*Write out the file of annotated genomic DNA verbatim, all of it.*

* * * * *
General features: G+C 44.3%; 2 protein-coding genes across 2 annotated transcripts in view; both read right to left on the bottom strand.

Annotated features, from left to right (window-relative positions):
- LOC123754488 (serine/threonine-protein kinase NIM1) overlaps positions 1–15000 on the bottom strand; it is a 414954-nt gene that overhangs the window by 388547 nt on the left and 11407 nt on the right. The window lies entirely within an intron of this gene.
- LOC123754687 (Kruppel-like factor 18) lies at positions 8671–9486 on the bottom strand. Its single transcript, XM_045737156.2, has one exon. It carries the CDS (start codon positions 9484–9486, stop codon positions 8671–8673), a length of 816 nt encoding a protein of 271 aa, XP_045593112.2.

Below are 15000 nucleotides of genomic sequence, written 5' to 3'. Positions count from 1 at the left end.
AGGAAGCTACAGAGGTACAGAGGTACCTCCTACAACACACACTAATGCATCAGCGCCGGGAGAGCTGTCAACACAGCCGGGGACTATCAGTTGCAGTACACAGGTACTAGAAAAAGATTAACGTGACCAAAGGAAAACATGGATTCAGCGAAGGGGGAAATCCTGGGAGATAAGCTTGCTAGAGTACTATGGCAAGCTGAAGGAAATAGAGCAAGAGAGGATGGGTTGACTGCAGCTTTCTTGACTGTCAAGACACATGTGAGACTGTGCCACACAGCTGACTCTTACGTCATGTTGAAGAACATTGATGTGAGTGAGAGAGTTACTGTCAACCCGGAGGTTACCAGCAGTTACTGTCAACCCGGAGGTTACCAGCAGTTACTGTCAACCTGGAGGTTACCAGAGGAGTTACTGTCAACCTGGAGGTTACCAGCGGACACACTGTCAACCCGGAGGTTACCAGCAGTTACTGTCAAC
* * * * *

General features: G+C 44.3%; 2 protein-coding genes across 2 annotated transcripts in view; both read right to left on the bottom strand.

Annotated features, from left to right (window-relative positions):
- LOC123754488 (serine/threonine-protein kinase NIM1) overlaps positions 1–15000 on the bottom strand; it is a 414954-nt gene that overhangs the window by 388547 nt on the left and 11407 nt on the right. The window lies entirely within an intron of this gene.
- LOC123754687 (Kruppel-like factor 18) lies at positions 8671–9486 on the bottom strand. Its single transcript, XM_045737156.2, has one exon. It carries the CDS (start codon positions 9484–9486, stop codon positions 8671–8673), a length of 816 nt encoding a protein of 271 aa, XP_045593112.2.

Below are 15000 nucleotides of genomic sequence, written 5' to 3'. Positions count from 1 at the left end.
AGGAAGCTACAGAGGTACAGAGGTACCTCCTACAACACACACTAATGCATCAGCGCCGGGAGAGCTGTCAACACAGCCGGGGACTATCAGTTGCAGTACACAGGTACTAGAAAAAGATTAACGTGACCAAAGGAAAACATGGATTCAGCGAAGGGGGAAATCCTGGGAGATAAGCTTGCTAGAGTACTATGGCAAGCTGAAGGAAATAGAGCAAGAGAGGATGGGTTGACTGCAGCTTTCTTGACTGTCAAGACACATGTGAGACTGTGCCACACAGCTGACTCTTACGTCATGTTGAAGAACATTGATGTGAGTGAGAGAGTTACTGTCAACCCGGAGGTTACCAGCAGTTACTGTCAACCCGGAGGTTACCAGCAGTTACTGTCAACCTGGAGGTTACCAGAGGAGTTACTGTCAACCTGGAGGTTACCAGCGGACACACTGTCAACCCGGAGGTTACCAGCAGTTACTGTCAAC